0:06:31.8 JP: Now on the policy side and as has been well covered in the media. The other accomplishment I'll note is reaching agreements with the various health plans that litigated against the department as a result of the Medi-Cal Managed Care contract procurement. As part of the CalAIM initiative and to better serve Medi-Cal members. The department undertook its first competitive procurement for contracts in decades. The pandemic had caused an initial delay, but work picked back up in 2021 going into 2022. Of course, as is well known in any competitive procurement, there are winners, losers, and litigation. My former colleagues and I worked feverishly over a period of months to reach a solution that would bring certainty to the transition timeline into Medi-Cal members overall. It was no small feat considering the tens of billions of dollars in revenue for the health plans over the course of the contracts. It was quite painful at the time, honestly. But I can look back now with pride that the disputes were resolved.

    0:07:39.0 HC: And John, regarding those contracts. I know that there are many of us in the managed care space that would have a lot of questions. Were you, and would like to hear more from you on your perspective on that. Is there anything else that you would feel comfortable sharing as far as your experience going through that process?

    0:08:00.7 JP: Absolutely, Heather. I think first off, the department's CalAIM initiative is the biggest initiative in decades in terms of broadening the scope of Medi-Cal services, as well as altering the requirements as they relate to the delivery of quality care and reporting metrics to the department. So the department can actually oversee how the plans are delivering the care. Now, I would note that in future podcasts we will likely cover some of these other issues. But I do think that for those in our audience who are counsel for Medi-Cal managed care plans, they cannot rest on what their historical knowledge is or was as it relates to the various contracts that exist currently, managed care contracts that go into effect 1/1/24 have much more robust reporting requirements as it relates to quality, as it relates to population health. There are also changes for medical loss ratio reporting, including MLR reporting for subcontractors. And it will behoove all managed care plan legal offices as well as compliance departments to become intimately familiar with those requirements to ensure that they are in compliance, moving forward.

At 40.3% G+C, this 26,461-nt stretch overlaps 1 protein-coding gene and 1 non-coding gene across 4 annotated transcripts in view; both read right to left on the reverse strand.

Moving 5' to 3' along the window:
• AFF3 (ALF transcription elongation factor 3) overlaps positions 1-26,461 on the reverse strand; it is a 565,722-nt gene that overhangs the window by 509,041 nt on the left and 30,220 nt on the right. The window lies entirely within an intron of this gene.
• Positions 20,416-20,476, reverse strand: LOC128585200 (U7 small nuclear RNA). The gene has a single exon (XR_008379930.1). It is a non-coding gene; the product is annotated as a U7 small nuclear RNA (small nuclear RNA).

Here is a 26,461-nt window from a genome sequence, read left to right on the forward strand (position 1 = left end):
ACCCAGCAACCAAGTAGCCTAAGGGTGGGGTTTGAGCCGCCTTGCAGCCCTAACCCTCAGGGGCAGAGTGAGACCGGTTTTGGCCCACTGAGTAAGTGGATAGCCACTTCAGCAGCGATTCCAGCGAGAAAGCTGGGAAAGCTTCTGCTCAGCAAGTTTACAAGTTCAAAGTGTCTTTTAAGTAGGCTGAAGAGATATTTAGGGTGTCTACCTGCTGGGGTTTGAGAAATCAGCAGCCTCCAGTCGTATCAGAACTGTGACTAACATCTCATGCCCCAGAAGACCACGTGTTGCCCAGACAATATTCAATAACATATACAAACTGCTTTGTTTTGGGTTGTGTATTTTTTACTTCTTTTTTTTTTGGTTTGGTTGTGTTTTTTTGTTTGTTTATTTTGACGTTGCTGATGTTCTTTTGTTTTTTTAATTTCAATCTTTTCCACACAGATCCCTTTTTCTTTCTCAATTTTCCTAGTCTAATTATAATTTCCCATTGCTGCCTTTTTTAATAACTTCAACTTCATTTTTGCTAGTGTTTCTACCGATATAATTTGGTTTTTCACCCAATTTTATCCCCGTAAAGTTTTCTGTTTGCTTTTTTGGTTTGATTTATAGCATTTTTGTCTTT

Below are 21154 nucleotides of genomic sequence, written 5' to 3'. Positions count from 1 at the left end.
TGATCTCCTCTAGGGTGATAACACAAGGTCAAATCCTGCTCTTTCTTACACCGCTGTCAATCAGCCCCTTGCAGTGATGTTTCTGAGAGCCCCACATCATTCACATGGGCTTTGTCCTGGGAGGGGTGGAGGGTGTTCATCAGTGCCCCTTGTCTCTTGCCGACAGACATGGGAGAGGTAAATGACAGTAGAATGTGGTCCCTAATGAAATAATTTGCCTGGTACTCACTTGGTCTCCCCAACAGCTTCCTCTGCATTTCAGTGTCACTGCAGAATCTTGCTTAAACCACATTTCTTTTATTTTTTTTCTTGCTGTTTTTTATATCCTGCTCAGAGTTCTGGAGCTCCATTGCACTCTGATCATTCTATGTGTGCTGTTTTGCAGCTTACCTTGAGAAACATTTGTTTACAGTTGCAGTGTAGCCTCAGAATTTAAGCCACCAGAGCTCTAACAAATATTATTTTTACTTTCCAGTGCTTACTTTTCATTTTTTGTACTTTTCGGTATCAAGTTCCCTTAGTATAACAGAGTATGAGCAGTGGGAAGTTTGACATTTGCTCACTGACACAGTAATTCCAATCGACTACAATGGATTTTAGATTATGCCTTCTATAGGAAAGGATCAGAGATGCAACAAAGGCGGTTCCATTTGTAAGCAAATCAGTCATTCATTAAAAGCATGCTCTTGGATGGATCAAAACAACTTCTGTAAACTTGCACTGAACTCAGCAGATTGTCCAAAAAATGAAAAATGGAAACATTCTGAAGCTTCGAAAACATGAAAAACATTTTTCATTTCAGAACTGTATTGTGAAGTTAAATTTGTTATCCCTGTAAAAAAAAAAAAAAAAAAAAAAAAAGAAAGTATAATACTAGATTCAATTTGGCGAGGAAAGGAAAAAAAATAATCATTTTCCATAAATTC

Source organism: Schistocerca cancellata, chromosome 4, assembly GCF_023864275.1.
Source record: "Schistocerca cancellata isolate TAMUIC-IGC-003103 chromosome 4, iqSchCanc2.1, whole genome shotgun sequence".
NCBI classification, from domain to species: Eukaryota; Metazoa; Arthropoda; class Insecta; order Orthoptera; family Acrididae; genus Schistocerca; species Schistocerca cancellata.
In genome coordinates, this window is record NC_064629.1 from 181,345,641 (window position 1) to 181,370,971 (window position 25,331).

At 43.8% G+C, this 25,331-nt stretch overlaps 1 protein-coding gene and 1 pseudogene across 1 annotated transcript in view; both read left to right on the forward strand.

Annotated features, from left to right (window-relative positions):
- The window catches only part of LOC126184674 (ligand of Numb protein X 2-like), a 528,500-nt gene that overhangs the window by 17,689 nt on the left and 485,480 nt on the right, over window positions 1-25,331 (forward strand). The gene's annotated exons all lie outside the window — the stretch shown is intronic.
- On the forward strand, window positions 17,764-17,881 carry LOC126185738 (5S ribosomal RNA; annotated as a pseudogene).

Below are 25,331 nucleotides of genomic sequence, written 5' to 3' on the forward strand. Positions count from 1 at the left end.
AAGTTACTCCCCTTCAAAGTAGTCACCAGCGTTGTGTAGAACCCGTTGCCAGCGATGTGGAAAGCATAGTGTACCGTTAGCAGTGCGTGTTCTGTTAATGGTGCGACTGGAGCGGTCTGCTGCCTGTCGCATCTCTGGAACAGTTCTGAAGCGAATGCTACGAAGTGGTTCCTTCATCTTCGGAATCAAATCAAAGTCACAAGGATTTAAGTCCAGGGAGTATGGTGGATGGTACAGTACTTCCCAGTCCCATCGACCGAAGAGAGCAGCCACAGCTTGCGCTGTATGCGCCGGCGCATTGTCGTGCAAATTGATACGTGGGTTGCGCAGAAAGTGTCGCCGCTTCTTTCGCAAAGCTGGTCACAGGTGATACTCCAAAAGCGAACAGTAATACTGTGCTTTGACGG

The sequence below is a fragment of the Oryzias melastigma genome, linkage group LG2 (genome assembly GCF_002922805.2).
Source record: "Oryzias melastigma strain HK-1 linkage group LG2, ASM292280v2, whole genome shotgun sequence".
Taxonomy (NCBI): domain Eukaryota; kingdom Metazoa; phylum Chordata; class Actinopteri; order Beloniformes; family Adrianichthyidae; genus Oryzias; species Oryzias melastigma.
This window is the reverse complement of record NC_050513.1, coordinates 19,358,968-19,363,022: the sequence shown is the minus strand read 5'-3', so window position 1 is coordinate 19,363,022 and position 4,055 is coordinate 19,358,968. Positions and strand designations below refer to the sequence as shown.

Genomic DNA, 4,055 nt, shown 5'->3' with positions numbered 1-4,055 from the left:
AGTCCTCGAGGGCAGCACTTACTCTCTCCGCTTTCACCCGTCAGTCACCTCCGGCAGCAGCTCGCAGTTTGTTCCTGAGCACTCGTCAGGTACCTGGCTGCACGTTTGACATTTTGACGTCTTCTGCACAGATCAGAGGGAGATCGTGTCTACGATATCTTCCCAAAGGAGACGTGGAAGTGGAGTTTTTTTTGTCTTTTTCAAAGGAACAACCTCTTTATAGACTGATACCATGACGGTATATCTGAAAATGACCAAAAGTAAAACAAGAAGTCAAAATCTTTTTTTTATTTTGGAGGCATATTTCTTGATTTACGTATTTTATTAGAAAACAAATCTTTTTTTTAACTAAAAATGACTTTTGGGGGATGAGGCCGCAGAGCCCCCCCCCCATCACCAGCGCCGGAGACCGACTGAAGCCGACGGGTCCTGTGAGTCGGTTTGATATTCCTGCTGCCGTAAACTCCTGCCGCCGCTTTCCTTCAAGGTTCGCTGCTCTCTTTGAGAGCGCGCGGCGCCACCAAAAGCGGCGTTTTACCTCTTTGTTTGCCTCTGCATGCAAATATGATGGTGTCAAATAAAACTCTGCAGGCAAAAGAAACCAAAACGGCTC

0:09:24.0 HC: Well, as someone who represents Managed care plans. That is very good to know, so thank you, John. Kind of just taking a step back from these larger initiatives, obviously CalAIM is huge, the procurement contracts, the pandemic. Can we kind of get a little more micro and take a look at what kind of an average day was like for you as the Chief Counsel? I'd be sort of curious about that myself, to the extent that there was an average day.


    0:09:54.4 JP: Yeah, I have to chuckle because you kind of hit the nail on the head at the end. I don't know particularly during my tenure, during the pandemic, whether there was anything close to an average a day. But I do think there was, at least in the beginning of each day, some structure that kind of melted away during the course of the day. Most every day began with a senior executive check-in meeting, considering the size and scope of the department's responsibilities. The reality is that meeting entails over 20 senior execs, including the director and two chief deputies gathering mostly virtually, sometimes in person, to go over what the upcoming day will look like. It is the best way to socialize red flags, not-urgent issues and preview upcoming issues. The day would then really turn to literal back-to-back meetings that could be personnel matters to significant policy issues involving FQHCs.